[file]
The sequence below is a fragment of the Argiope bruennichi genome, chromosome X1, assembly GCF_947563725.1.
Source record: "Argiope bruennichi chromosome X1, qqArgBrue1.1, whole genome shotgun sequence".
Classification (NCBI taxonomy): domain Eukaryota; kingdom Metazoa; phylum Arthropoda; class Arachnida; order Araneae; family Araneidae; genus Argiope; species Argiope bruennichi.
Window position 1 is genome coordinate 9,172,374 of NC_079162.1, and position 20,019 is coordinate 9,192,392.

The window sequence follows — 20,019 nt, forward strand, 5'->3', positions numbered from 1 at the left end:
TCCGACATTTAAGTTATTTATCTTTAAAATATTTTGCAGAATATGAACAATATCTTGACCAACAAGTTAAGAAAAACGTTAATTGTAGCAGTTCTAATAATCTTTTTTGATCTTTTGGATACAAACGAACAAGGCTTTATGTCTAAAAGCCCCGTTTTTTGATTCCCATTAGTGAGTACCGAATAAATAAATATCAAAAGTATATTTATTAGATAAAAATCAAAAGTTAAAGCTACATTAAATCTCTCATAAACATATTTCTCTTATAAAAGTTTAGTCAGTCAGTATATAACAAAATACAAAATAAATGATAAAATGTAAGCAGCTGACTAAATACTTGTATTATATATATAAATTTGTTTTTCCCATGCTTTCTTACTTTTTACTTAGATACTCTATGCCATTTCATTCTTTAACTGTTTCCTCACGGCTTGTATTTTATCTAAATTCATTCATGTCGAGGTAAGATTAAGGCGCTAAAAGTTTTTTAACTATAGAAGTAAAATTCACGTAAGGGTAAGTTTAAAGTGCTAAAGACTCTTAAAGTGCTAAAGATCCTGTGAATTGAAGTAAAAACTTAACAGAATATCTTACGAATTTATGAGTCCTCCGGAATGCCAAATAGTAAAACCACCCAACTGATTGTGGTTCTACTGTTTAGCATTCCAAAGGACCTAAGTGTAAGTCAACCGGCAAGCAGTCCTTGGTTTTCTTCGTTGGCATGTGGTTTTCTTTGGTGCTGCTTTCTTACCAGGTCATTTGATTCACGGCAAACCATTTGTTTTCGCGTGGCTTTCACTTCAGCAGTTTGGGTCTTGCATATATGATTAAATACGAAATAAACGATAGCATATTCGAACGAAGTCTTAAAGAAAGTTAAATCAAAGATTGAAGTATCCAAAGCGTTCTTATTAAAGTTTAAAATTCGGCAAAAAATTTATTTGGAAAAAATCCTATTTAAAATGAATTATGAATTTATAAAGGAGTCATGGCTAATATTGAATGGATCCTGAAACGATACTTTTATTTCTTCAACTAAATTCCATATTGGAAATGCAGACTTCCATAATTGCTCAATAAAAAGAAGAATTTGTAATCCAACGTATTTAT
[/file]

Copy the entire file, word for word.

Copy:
The sequence below is a fragment of the Argiope bruennichi genome, chromosome X1, assembly GCF_947563725.1.
Source record: "Argiope bruennichi chromosome X1, qqArgBrue1.1, whole genome shotgun sequence".
Classification (NCBI taxonomy): domain Eukaryota; kingdom Metazoa; phylum Arthropoda; class Arachnida; order Araneae; family Araneidae; genus Argiope; species Argiope bruennichi.
Window position 1 is genome coordinate 9,172,374 of NC_079162.1, and position 20,019 is coordinate 9,192,392.

The window sequence follows — 20,019 nt, forward strand, 5'->3', positions numbered from 1 at the left end:
TCCGACATTTAAGTTATTTATCTTTAAAATATTTTGCAGAATATGAACAATATCTTGACCAACAAGTTAAGAAAAACGTTAATTGTAGCAGTTCTAATAATCTTTTTTGATCTTTTGGATACAAACGAACAAGGCTTTATGTCTAAAAGCCCCGTTTTTTGATTCCCATTAGTGAGTACCGAATAAATAAATATCAAAAGTATATTTATTAGATAAAAATCAAAAGTTAAAGCTACATTAAATCTCTCATAAACATATTTCTCTTATAAAAGTTTAGTCAGTCAGTATATAACAAAATACAAAATAAATGATAAAATGTAAGCAGCTGACTAAATACTTGTATTATATATATAAATTTGTTTTTCCCATGCTTTCTTACTTTTTACTTAGATACTCTATGCCATTTCATTCTTTAACTGTTTCCTCACGGCTTGTATTTTATCTAAATTCATTCATGTCGAGGTAAGATTAAGGCGCTAAAAGTTTTTTAACTATAGAAGTAAAATTCACGTAAGGGTAAGTTTAAAGTGCTAAAGACTCTTAAAGTGCTAAAGATCCTGTGAATTGAAGTAAAAACTTAACAGAATATCTTACGAATTTATGAGTCCTCCGGAATGCCAAATAGTAAAACCACCCAACTGATTGTGGTTCTACTGTTTAGCATTCCAAAGGACCTAAGTGTAAGTCAACCGGCAAGCAGTCCTTGGTTTTCTTCGTTGGCATGTGGTTTTCTTTGGTGCTGCTTTCTTACCAGGTCATTTGATTCACGGCAAACCATTTGTTTTCGCGTGGCTTTCACTTCAGCAGTTTGGGTCTTGCATATATGATTAAATACGAAATAAACGATAGCATATTCGAACGAAGTCTTAAAGAAAGTTAAATCAAAGATTGAAGTATCCAAAGCGTTCTTATTAAAGTTTAAAATTCGGCAAAAAATTTATTTGGAAAAAATCCTATTTAAAATGAATTATGAATTTATAAAGGAGTCATGGCTAATATTGAATGGATCCTGAAACGATACTTTTATTTCTTCAACTAAATTCCATATTGGAAATGCAGACTTCCATAATTGCTCAATAAAAAGAAGAATTTGTAATCCAACGTATTTAT